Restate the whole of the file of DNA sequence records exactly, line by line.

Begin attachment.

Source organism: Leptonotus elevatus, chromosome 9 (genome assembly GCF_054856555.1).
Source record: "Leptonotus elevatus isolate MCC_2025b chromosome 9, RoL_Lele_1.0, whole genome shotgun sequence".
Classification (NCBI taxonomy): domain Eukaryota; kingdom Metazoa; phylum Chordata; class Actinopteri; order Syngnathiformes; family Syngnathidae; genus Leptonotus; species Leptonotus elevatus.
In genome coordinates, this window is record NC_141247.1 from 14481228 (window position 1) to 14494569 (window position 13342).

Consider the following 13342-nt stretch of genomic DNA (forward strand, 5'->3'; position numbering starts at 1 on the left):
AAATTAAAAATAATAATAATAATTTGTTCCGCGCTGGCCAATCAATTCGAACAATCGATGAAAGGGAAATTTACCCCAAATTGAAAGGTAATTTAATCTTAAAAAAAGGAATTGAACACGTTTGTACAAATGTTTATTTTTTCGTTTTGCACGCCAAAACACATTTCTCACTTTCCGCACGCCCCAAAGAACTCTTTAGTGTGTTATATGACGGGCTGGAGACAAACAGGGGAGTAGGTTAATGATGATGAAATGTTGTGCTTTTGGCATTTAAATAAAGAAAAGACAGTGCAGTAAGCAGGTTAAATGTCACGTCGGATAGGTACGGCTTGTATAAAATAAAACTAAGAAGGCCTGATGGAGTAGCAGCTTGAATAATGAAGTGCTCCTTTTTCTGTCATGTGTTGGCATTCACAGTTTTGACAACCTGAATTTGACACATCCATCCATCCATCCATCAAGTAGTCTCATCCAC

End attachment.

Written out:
Source organism: Leptonotus elevatus, chromosome 9 (genome assembly GCF_054856555.1).
Source record: "Leptonotus elevatus isolate MCC_2025b chromosome 9, RoL_Lele_1.0, whole genome shotgun sequence".
Classification (NCBI taxonomy): domain Eukaryota; kingdom Metazoa; phylum Chordata; class Actinopteri; order Syngnathiformes; family Syngnathidae; genus Leptonotus; species Leptonotus elevatus.
In genome coordinates, this window is record NC_141247.1 from 14481228 (window position 1) to 14494569 (window position 13342).

Consider the following 13342-nt stretch of genomic DNA (forward strand, 5'->3'; position numbering starts at 1 on the left):
AAATTAAAAATAATAATAATAATTTGTTCCGCGCTGGCCAATCAATTCGAACAATCGATGAAAGGGAAATTTACCCCAAATTGAAAGGTAATTTAATCTTAAAAAAAGGAATTGAACACGTTTGTACAAATGTTTATTTTTTCGTTTTGCACGCCAAAACACATTTCTCACTTTCCGCACGCCCCAAAGAACTCTTTAGTGTGTTATATGACGGGCTGGAGACAAACAGGGGAGTAGGTTAATGATGATGAAATGTTGTGCTTTTGGCATTTAAATAAAGAAAAGACAGTGCAGTAAGCAGGTTAAATGTCACGTCGGATAGGTACGGCTTGTATAAAATAAAACTAAGAAGGCCTGATGGAGTAGCAGCTTGAATAATGAAGTGCTCCTTTTTCTGTCATGTGTTGGCATTCACAGTTTTGACAACCTGAATTTGACACATCCATCCATCCATCCATCAAGTAGTCTCATCCAC